When you think of the word
Inversions can make chords a bit harder to spot on paper because you lose that wonderful “third order” that you get used to when you start to memorize the triad names. Regardless, inverted chords are found in all styles of music throughout almost the entire history of written music, so you should know a lot about them. With inverted chords comes a new set of symbols you also have to learn when you analyze music. Start with triads and their inversions and then move on to seventh chords as they are treated a bit differently.
Okay, start off with your friend, your old pal, the root position C Major triad.
By now, you should be able to identify this chord quickly as a root position C triad. If you were to go a step further and analyze it with a Roman numeral, you would give it the Roman numeral I, because in the key of C, C is the tonic or I chord!
Now, if you want to start inverting this triad, all you have to do is raise the bass note (which is C) one octave. The result is FIGURE 9.13.
With the C raised up an octave, the third of the chord (E) takes the place as the lowest-sounding note in the chord. Whenever the third of the chord is in the bass (the lowest-sounding voice), that triad is said to be in first inversion. Now, in terms of naming this chord, there are two ways: the classical way and the modern way. You will be given both.
The classical way of naming this triad would be to call it a I6. Why is it called a I6? If you look at the interval between the lowest note in the chord (E) to the C, the interval is a sixth, so that's where the six comes from. If you're wondering why the interval from the E to the G is disregarded, it's because it's a third and it's accepted that you'd have a third. It's just the way it's evolved.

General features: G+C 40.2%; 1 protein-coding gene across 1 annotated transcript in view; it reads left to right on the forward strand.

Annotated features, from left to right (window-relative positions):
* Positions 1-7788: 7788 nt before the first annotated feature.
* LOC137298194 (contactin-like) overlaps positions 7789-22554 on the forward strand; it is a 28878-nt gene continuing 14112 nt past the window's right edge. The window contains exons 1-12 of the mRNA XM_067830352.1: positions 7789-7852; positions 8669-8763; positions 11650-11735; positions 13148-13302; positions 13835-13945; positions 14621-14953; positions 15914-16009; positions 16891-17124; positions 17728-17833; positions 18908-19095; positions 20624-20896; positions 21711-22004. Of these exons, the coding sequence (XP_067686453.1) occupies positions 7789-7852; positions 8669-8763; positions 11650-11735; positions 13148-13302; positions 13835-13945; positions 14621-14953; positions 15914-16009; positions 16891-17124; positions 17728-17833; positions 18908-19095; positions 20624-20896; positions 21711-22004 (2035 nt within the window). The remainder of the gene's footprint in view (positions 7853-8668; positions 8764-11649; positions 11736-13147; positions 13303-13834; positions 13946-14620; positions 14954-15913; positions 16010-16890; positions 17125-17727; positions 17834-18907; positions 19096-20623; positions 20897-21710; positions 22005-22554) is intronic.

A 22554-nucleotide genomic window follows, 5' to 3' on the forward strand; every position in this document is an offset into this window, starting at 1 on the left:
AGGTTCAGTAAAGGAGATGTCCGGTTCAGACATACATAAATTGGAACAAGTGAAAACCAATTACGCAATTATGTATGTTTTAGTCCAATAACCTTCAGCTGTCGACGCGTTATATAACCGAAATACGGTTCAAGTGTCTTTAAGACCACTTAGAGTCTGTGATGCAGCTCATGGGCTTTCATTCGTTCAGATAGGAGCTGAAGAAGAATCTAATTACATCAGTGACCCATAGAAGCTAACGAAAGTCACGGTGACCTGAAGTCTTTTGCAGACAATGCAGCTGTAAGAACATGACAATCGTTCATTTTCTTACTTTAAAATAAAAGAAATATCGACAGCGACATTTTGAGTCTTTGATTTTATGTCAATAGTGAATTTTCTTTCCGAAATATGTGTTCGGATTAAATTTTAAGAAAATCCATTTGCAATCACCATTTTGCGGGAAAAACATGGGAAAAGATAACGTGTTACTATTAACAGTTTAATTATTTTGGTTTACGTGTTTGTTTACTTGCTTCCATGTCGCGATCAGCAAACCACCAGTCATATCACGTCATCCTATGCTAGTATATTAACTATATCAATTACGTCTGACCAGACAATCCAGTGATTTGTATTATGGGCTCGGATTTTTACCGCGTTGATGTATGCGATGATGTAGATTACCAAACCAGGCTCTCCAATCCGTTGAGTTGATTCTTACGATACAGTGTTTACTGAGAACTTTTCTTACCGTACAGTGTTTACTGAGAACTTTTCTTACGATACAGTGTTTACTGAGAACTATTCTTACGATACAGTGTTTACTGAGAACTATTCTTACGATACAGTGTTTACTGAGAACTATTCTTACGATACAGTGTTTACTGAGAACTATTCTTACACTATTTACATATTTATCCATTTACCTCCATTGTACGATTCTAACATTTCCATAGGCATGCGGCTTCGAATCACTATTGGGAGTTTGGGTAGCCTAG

When analyzing this chord in classical style, every first inversion chord will have a small 6 subscripted next to its Roman numeral. This is true no matter what kind of triad it is; major, minor, diminished, and augmented in first inversion are all “6” chords. It also doesn't matter which Roman numeral they are functioning as. All seven chords in the harmonized scale can be in first inversion with the marking of a subscripted 6.
Now, as to the modern notation, this one is easy: The triad is simply called C/E, which translates to C chord with an E in the bass. The slash (/) is commonly referred to as “over,” as in “triad over bass note.” Regardless of which is easier, it's really good to know both — if you want to learn traditional theory at some point, you'll need to know these figured bass symbols. On to the next inversion!
Remember how the first inversion was made? You simply took the lowest note and popped it up one octave. Well, to get to a second inversion, you are going to do exactly the same thing. This time, you start with a first inversion triad and move the E up an octave. The result is shown in FIGURE 9.14.